Assisting Inexperienced Writers To Be World Watchers
Learning to be observant is a valuable life skill.
When one has a writer’s notebook it is such an advantage if the owner possesses keen observational abilities. The writer begins to notice things in the world around them, more acutely. They consciously include sensory observations knowing they complement their writing efforts. The art of observation serves the writer well. A window is always available through which to capture a little magic.
To assist inexperienced student writers develop a greater awareness of the value of including such sensory observations, requires mindful action in the classroom:
Share text examples where the writer includes sensory details. Details that enable the reader to visualize the scene. Where writers employ show, don't tell, the reader is more likely to visualize the events and actions described. The words are decidedly reader friendly.
Share examples from your own notebook where you focus on what’s around you. Consider your 5 senses. Endeavour to show your curious learners how your writing presents a snapshot of the world around you.
'I notice as a father walks in the damp sand close to the shoreline. His young son follows closely behind. He stretches to place his feet within his father’s substantial footprints. This scene is a strong metaphor for father and son relationships. It also prompts me to think of the role of the teacher in the classroom –leading so that others may follow in their steps…' From my notebook
When we write about characters we need to explore the terrain in which that character exists. It is often helpful to think about this character in terms of the senses. To highlight this I share examples from my own writing to emphasize how as a writer, I try to incorporate such devices. Here are a few I made earlier:
Touch: 'When I shook my father’s hand, it felt as firm as the wood he had worked with all those years.'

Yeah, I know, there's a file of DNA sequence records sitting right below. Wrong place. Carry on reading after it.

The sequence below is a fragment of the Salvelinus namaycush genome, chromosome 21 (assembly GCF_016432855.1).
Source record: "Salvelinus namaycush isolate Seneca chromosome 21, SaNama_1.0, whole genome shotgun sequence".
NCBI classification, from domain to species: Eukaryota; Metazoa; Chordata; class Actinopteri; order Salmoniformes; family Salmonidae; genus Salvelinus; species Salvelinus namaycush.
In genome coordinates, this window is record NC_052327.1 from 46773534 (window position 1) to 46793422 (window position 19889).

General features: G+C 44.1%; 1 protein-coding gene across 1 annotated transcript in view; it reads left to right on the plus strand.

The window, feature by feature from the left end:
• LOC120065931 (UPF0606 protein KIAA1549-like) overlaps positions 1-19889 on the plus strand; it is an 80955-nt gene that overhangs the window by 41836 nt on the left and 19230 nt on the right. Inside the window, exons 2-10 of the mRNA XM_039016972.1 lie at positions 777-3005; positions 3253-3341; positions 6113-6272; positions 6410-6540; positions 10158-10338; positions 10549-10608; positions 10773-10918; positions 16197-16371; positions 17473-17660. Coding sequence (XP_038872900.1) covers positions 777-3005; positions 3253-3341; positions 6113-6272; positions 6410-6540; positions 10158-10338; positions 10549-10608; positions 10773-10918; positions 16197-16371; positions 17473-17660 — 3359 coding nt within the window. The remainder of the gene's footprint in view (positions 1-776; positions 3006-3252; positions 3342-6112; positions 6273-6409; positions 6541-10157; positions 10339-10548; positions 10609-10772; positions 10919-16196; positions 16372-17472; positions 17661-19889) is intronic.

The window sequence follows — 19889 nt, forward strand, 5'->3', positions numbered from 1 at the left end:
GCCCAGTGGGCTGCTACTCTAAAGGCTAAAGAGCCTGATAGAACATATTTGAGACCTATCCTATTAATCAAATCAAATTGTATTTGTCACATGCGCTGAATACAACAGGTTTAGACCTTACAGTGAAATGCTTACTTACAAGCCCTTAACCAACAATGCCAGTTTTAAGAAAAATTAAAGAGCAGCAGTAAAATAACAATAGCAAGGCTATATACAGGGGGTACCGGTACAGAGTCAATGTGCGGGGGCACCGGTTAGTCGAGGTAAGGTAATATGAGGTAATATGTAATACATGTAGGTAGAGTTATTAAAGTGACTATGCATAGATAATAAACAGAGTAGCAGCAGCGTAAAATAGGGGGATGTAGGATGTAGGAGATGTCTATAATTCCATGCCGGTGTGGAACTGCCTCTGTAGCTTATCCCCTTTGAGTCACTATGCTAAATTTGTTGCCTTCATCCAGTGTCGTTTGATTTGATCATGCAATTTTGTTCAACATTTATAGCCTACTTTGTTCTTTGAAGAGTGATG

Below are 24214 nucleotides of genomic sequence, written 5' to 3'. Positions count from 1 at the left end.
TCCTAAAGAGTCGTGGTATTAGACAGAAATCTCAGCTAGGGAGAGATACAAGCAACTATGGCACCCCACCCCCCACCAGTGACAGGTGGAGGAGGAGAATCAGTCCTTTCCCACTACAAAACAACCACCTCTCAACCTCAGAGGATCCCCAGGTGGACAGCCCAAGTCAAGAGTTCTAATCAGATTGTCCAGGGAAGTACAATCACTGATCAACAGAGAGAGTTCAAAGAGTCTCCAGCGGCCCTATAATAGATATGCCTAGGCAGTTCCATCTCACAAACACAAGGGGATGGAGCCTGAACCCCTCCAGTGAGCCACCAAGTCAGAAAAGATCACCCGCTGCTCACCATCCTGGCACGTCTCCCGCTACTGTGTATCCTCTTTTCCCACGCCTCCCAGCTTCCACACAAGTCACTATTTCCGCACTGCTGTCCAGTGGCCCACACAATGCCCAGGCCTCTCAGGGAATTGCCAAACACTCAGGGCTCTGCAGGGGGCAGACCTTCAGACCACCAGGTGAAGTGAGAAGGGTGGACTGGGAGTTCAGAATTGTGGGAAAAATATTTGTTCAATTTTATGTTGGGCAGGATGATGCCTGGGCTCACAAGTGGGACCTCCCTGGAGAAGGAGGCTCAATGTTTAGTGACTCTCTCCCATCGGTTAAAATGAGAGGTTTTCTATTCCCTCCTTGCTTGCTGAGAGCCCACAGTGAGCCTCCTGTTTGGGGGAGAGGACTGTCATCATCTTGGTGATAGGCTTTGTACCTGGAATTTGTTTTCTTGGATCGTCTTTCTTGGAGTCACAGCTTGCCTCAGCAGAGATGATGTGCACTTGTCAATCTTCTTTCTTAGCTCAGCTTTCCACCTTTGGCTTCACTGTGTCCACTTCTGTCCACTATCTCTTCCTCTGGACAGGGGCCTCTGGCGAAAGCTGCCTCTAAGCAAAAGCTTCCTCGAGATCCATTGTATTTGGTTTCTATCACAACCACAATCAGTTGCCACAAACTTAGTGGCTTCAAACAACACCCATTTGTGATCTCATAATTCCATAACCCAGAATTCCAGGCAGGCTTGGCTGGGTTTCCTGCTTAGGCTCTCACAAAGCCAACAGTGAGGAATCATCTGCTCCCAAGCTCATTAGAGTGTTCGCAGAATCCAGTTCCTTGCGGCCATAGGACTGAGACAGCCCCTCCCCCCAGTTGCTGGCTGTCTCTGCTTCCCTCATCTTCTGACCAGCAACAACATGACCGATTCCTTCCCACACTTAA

Sound: 'I listened to my mother’s singing as she ironed and I played with my cars at her feet. The hissing of the iron provided an accompaniment to her questionable melodies. She sang joyfully, like the birds of the morning.'
Smell: 'On laundry day whenever my mother gave me a hug, I was enveloped in the unmistakable smell of Velvet soap. It was so pervasive, I had to rub my nose.'
Sight: 'When my aunt smoked, she drew the terrible smoke into her lungs, slowly titled her head back and exhaled towards the sky. She could have been a dragon caught in a daydream.'
Taste: 'When I kissed my father good night, I could taste the saltiness of sweat on his cheek from a hard day's work.'
We must also draw attention to such details used by mentor authors. This close noticing is an essential component of reading like a writer.
Using the Senses
When developing writers are starting out, they frequently encounter difficulty describing familiar scenes with sufficient clarity. They may not realize the words on the page don't provide sufficient information for the reader to form a clear image of the setting or the events taking place. They forget the reader may not be as familiar with the setting as they are. In such instances it is useful to request that the writer ‘develop’ the scene using the five senses to build the image the reader needs. That way they bring greater clarity to the situation.
The aim is to assist young writers to notice sensory details and develop the habit of including them when using their notebooks.
Ask questions about the use of sensory details when conferring:
Which senses did you use when you wrote this piece?
What other details could you add that involve the senses?
Example of text strong in sensory observation:
‘The red girl and I stood under the guava tree looking each other up and down. What a beautiful thing I saw standing before me. Her face was big and round and red, like a moon –a red moon. She had big, broad, flat feet and they were naked to the bare ground: her dress was dirty, the skirt and blouse tearing away from each other at one side; the red hair that I had seen standing up on her head was matted and tangled; her hands big and fat, and her fingernails held at least ten anthills of dirt under them. And on top of that, she had such an unbelievable, wonderful smell, as if she had never taken a bath in her whole life.'Source: 'Annie John' by Jamaica Kincaid
Assisting young writers to be more aware of the world around them as well as its capacity to influence the writing they do, is a worthy aim for the teaching taking place within your writing workshop.